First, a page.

Diabetic patients treated with insulin injected subcutaneously are characterized by peripheral hyperinsulinaemia and an increased mass of total body exchangeable sodium. We hypothesized that this may cause, at least in part, the glomerular hyperfiltration seen in the diabetic state. Six normal subjects were studied on 2 days in random order. Day A: Basal state for 40 min, hyperinsulinaemic eugly-caemic clamp for 1 h (insulin infusion rate 2 mU kg-' min-1 and 50% glucose infusion) and hyperinsulinaemic euglycaemic clamp combined with volume expansion (2 1 isotonic sodium chloride) for 2 h. Day B: as day A, but without insulin and glucose infusion. During combined volume expansion and hyperinsulinaemia an increase in glomerular filtration rate (GFR) (128± 6 vs 117 ± 8 ml min-1 1.73 m-2, p<0.01) and lithium clearance (CLi) (50 ± 4 vs 33 ± 5 ml min-1 1.73 m-2, p<0.01) was observed compared with basal conditions. GFR and CLi were unchanged during day B. Insulin infusion reduced renal sodium excretion. Absolute proximal tubular reabsorption was unchanged on both days. Insulin infusion without volume expansion caused a decrease of 24% in the fractional distal sodium excretion. Superimposed volume expansion and the concomitant increase in GFR and CLi was accompanied by a subsequent enhanced fractional distal sodium excretion of 27% The changes in plasma concentrations of aldosterone, renin, angiotensin II, atrial natriuretic peptide and catecholamines did not explain the differences in GFR. An increase in GFR of 10% comparable with that observed in diabetic patients, was induced by combined hyperinsulinaemia and volume expansion in euglycaemic normal subjects. The enhanced GFR is probably a compensatory response to the sodium retention induced by the action of insulin on the distal tubules.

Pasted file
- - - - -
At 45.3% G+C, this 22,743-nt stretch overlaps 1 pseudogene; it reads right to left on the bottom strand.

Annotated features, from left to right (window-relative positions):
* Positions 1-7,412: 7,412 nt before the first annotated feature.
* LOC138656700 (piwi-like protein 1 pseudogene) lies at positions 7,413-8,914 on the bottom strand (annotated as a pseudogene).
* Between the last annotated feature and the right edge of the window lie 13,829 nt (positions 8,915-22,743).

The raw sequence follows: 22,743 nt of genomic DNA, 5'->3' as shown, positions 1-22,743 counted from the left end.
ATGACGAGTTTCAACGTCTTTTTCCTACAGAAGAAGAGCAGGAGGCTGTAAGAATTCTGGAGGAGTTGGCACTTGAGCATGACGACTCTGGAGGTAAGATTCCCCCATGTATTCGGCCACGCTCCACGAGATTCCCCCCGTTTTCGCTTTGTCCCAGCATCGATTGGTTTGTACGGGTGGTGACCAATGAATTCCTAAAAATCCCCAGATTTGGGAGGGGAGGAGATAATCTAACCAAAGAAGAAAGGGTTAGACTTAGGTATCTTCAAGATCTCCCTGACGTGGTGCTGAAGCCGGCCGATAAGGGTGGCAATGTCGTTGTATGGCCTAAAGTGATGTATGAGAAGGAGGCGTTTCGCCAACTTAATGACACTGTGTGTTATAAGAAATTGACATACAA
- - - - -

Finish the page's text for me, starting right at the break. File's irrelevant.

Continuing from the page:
|Tidsskrift||Scandinavian Journal of Clinical and Laboratory Investigation|
|Status||Udgivet - 1 jan. 1991|